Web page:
Entering Tibet you feel as though you’ve entered an entirely different world
Tibet spans the world’s largest and, with average heights of over 4,000m, also the world’s highest plateau. Lhasa is one of the highest cities in the world and has been the religious and administrative capital of Tibet since the mid-17th century. It contains many culturally significant Tibetan Buddhist sites such as the Potala Palace, Jokhang Temple and Norbulingka Palaces.
Tibet is often referred to as the “Roof of the World”
The Tibetan plateau is bounded by two mighty ranges, where conditions severe, dry and continental climate in Tibet, with strong winds, low humidity, a rarefied atmosphere and a huge fluctuation in annual and summer daytime temperature.
Various festivals that worship the Buddha throughout the year
Tibetan Buddhism is a primary influence on the art, music, and festivals of the region. Tibetan architecture reflects Chinese and Indian influences. Staple foods in Tibet are roasted barley, yak meat, and butter tea. Tibetan representations of art are intrinsically bound with Tibetan Buddhism and commonly depict deities or variations of Buddha in various forms from bronze Buddhist statues and shrines, to highly colorful thangka paintings and mandalas.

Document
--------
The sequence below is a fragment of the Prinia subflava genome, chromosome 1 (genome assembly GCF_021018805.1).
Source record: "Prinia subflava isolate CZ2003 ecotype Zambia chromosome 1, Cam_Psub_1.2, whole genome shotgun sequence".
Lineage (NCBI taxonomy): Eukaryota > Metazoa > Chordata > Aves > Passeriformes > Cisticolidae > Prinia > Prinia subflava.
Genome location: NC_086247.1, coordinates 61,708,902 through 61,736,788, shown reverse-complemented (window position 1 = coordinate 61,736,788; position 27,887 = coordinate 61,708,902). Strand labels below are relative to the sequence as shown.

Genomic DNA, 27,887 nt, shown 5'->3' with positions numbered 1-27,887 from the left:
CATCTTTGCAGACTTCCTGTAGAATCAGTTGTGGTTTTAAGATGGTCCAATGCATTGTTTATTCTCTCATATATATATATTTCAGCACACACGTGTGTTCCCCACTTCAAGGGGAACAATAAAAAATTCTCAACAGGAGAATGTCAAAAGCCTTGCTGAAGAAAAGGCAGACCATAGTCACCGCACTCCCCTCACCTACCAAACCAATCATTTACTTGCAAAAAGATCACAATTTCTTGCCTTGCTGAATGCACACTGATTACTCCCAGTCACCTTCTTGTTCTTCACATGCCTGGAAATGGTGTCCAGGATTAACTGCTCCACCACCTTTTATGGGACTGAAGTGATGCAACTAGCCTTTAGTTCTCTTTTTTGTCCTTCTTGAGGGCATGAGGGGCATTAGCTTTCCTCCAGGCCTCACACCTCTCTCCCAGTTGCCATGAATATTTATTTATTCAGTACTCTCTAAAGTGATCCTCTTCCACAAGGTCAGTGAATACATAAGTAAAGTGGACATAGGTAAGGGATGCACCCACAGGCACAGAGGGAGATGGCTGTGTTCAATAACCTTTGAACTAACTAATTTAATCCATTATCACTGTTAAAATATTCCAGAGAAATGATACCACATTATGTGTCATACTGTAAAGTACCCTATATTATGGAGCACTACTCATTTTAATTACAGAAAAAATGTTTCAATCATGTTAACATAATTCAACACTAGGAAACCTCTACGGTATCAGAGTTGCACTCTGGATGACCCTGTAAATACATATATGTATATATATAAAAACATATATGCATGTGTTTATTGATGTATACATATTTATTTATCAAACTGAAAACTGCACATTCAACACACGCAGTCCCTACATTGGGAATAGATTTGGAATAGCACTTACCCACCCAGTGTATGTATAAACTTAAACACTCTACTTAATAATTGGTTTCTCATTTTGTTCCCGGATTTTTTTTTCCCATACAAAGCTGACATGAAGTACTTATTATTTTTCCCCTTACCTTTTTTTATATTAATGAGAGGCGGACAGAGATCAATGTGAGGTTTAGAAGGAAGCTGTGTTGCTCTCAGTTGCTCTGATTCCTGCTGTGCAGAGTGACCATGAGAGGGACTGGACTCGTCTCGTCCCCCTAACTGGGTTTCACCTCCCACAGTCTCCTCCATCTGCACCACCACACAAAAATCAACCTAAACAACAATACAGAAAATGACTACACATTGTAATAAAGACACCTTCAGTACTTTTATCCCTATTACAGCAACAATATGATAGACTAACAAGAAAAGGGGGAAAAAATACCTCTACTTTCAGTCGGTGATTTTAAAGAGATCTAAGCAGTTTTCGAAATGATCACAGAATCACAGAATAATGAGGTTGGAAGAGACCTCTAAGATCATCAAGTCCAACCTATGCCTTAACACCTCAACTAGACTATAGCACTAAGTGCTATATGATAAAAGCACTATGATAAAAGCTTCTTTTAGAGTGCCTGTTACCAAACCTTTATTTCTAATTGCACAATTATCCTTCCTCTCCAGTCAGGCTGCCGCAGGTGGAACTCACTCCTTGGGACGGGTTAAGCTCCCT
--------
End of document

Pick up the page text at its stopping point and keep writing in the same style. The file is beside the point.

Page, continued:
Religion is extremely important to the Tibetans and has a strong influence over all aspects of their lives. Bön is the ancient religion of Tibet, but has been almost eclipsed by Tibetan Buddhism, a distinctive form of Mahayana and Vajrayana, which was introduced into Tibet from the Sanskrit Buddhist tradition of northern India.
Losar is the Tibetan New Year Festival. Preparations for the festive event are manifested by special offerings to family shrine deities, painted doors with religious symbols, and other painstaking jobs done to prepare for the event. Tibetans eat Guthuk (barley noodle soup with filling) on New Year’s Eve with their families. The Monlam Prayer Festival follows it in the first month of the Tibetan calendar, falling between the fourth and the eleventh days of the first Tibetan month. It involves dancing and participating in sports events, as well as sharing picnics. The event was established in 1049 by Tsong Khapa, the founder of the Dalai Lama and the Panchen Lama’s order.
Named after Mount Potala, the abode of Chenresig or Avalokitesvara, was the chief residence of the Dalai Lama. After the 14th Dalai Lama fled to India during the 1959 Tibetan uprising, the government converted the palace into a museum. The site was used as a meditation retreat by King Songtsen Gampo, who in 637 built the first palace there in order to greet his bride Princess Wen Cheng of the Tang dynasty of China.
Monasteries & Temples of Tibet • Locations & Activities